what to do for 36 hours in berlin
Transportation: The city has a public transportation system, subway and bus, which again I didn’t use. Because I only spent 36 hours in each city, I chose to spend money getting places quick and easy, instead of wasting my time getting lost on public transportation. Uber is also available. I heard that locals use the app, MyTaxi, more than Uber.
Full disclosure, I did not do Berlin right. I was so tired from all of the travel. It was rainy when my bus from Prague arrived at midnight. But mostly, I got off to a rough start when my Airbnb host did not show up! I messaged him weeks before my arrival, telling him my bus got in at midnight and I didn’t hear anything from him, which isn’t that odd. But when I arrived to his apartment around midnight he was not answering back via the app. I tried calling him and his phone was off. I hung out at the grocery store for a half hour waiting for him. I finally called Airbnb, after 20+ minutes they told me to go to a hotel and the would reimburse me up to $200. I had trouble finding one at first but I finally figured out that there was a small, old, beautiful hotel around the corner, Hotel Riehmers. Just a 4 minute walk. Miraculously, they had one room available. But only for one night. I spent a good portion of the next day finding another hotel to stay in. it was hard to find a room for less than $200 that wasn’t in a budget hotel. I finally found a room at the Crowne Plaza – Postdamer Platz. It was nice, geared towards business folk, and in a quiet neighborhood.
With all of that, I was extra tired and not the most adventurous I’ve ever been. The first morning, I rented a bike using the app, Donkey Republic. It wasn’t like bike rentals here in Cleveland or I’ve seen around the US. One reason I never think to use those services while traveling is not being able to lock it, if I wanted to stop in a coffee shop or go to a museum. But the Donkey Republic App allows you to lock, unlock your bike using the app. IT IS SO COOL! You rent in 24 hour periods, for 10 euros, and you’re able to lock and unlock as much as you want. Unlike the rentals here, the bikes were not stored in a few stations in groups of 10 or 20. It seemed like there were one or two bikes on every other block, locked on a normal bike rack open to the public. You can rent it from anywhere and return it anywhere.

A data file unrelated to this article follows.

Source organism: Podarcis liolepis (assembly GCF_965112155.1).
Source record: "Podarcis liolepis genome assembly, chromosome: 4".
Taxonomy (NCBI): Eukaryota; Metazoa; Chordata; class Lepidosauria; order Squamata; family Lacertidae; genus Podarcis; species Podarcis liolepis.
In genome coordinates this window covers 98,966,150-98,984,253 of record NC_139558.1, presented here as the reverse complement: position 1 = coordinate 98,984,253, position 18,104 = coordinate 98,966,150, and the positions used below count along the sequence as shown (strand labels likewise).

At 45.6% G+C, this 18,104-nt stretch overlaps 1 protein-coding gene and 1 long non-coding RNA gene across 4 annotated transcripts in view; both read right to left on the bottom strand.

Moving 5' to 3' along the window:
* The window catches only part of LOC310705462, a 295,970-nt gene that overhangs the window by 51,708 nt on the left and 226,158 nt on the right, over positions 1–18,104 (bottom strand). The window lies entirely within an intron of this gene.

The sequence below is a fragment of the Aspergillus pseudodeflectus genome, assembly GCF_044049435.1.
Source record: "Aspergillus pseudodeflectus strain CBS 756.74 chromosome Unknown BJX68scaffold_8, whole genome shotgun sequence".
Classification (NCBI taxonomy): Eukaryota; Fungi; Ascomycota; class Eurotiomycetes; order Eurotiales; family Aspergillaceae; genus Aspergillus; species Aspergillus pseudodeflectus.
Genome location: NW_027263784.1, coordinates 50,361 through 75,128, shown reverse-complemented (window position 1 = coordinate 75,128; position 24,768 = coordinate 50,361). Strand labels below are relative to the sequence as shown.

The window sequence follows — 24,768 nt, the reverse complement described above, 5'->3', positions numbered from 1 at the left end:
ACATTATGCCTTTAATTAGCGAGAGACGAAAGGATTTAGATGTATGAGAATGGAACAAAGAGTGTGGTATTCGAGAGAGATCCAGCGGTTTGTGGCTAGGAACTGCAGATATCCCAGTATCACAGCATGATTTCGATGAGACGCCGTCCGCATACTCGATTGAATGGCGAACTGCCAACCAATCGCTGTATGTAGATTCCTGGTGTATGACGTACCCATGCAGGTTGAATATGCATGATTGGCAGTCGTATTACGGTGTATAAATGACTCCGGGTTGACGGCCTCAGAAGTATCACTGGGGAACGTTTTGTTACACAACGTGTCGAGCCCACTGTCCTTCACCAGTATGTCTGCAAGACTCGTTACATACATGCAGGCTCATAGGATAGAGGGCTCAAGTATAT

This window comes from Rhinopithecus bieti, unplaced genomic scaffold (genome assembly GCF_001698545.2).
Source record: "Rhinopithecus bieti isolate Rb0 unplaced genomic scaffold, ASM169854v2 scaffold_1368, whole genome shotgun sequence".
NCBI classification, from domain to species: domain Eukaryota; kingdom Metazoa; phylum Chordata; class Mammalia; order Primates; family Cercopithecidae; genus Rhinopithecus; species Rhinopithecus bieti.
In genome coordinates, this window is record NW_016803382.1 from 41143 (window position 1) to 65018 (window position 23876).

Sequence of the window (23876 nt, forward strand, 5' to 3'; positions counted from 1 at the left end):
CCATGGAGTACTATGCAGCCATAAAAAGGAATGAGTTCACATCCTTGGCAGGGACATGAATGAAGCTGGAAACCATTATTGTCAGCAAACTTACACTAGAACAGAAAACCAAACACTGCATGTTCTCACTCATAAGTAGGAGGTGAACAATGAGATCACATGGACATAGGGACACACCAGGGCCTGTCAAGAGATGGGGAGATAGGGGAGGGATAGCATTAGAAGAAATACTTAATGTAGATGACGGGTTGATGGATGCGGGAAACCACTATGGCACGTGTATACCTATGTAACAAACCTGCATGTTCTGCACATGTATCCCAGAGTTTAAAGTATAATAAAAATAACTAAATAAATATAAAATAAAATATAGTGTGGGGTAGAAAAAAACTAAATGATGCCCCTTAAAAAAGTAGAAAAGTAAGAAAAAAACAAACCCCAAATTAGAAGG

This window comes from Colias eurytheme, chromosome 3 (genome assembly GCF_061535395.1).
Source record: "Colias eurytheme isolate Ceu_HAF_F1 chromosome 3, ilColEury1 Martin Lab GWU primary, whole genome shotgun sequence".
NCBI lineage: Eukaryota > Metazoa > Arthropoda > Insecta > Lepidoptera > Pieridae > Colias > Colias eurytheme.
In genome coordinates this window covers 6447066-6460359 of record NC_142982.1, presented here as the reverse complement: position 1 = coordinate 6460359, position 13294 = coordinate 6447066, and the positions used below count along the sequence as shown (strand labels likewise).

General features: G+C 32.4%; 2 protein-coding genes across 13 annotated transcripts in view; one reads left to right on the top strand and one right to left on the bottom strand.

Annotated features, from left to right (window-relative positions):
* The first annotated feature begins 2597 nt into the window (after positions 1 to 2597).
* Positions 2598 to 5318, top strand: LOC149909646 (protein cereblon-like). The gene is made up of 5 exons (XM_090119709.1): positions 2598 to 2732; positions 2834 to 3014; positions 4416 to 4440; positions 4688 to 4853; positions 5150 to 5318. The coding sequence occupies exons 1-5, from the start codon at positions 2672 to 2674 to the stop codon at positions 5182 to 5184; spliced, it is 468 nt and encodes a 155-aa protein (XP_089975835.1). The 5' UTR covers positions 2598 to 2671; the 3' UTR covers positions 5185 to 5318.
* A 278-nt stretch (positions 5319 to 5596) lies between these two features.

I got the idea to bike around because I saw hundreds of bikers in the first few hours I was there. So many bikers in Berlin. It’s a huge part of the culture, which makes sense because I saw that in the Flemish part of Belgium and Amsterdam, of course. Bike lanes are everywhere. Half the lanes are up on the sidewalk, or a lane adjacent to the sidewalk, which made it a lot safer and easier. Biking around was a fun way to see the city.
That night I went to a bar, Café Luzia, when I finally got my shit together at 2:30am. The bar is small and quiet. Lowkey and not fancy at all. The bartender was from India and it seemed like he knew everyone there, but I found out he didn’t that was just his style. After an hour or two, I felt like I was a regular of his. There were roughly a half dozen of us at the bar, mostly strangers to each other. No one was German but everyone ws staying for extended or undetermined amount of time. One guy from Boston had been in Berlin for about a month. There was another American, who had an EU passport and had bene living in Berlin three of four years. The other folks I met were from other countries in Europe. We easily all became friends.
When the bar closed at 5:00am, one of my new friends took me and the Boston guy to a bar he promised was still open. It was Tuesday and I did not believe that a bar would be open much later than 5:00am. He took us to a small, but packed, bar. It seemed like it was a gay bar, at least unofficialy. The whole bar defied the gender binary. It was beautiful. I met women who identified as butch, with short haircuts and wearing men’s clothing. I met men with blue eyeshadow, on their eyelids and eyebrows (I loved this look). Almost everyone at the bar presented themselves in a way that told me they did not identify with our society’s gender norms and identities. Most people weren’t from Berlin or even Germany. I got the feeling that they all chose Berlin as their home for this very reason. We sat around a table, drinking and smoking cigarettes. Someone asked if I wanted to move to Berlin now. I told him that I loved Berlin but no, I wasn’t going to move here; I did not think I was cool enough to live in Berlin. While everyone had been really nice to me, they all seemed so cool. I was wearing my Patagonia vest with my hair in a ponytail. I felt boring compared to this interesting, smart, diverse group of folks. But everyone chimed in, telling me, “Nooooo, no, no. Everyone’s cool enough for Berlin. Berlin is for everyone!”
I was told some bars are open until 11:00am in Berlin. I left around 8:00 or 9:00am and the bar was still packed.
Berlin is wild. It’s beautiful, not in architecture or aesthetic like Budapest or Lisbon, but in its people and personality.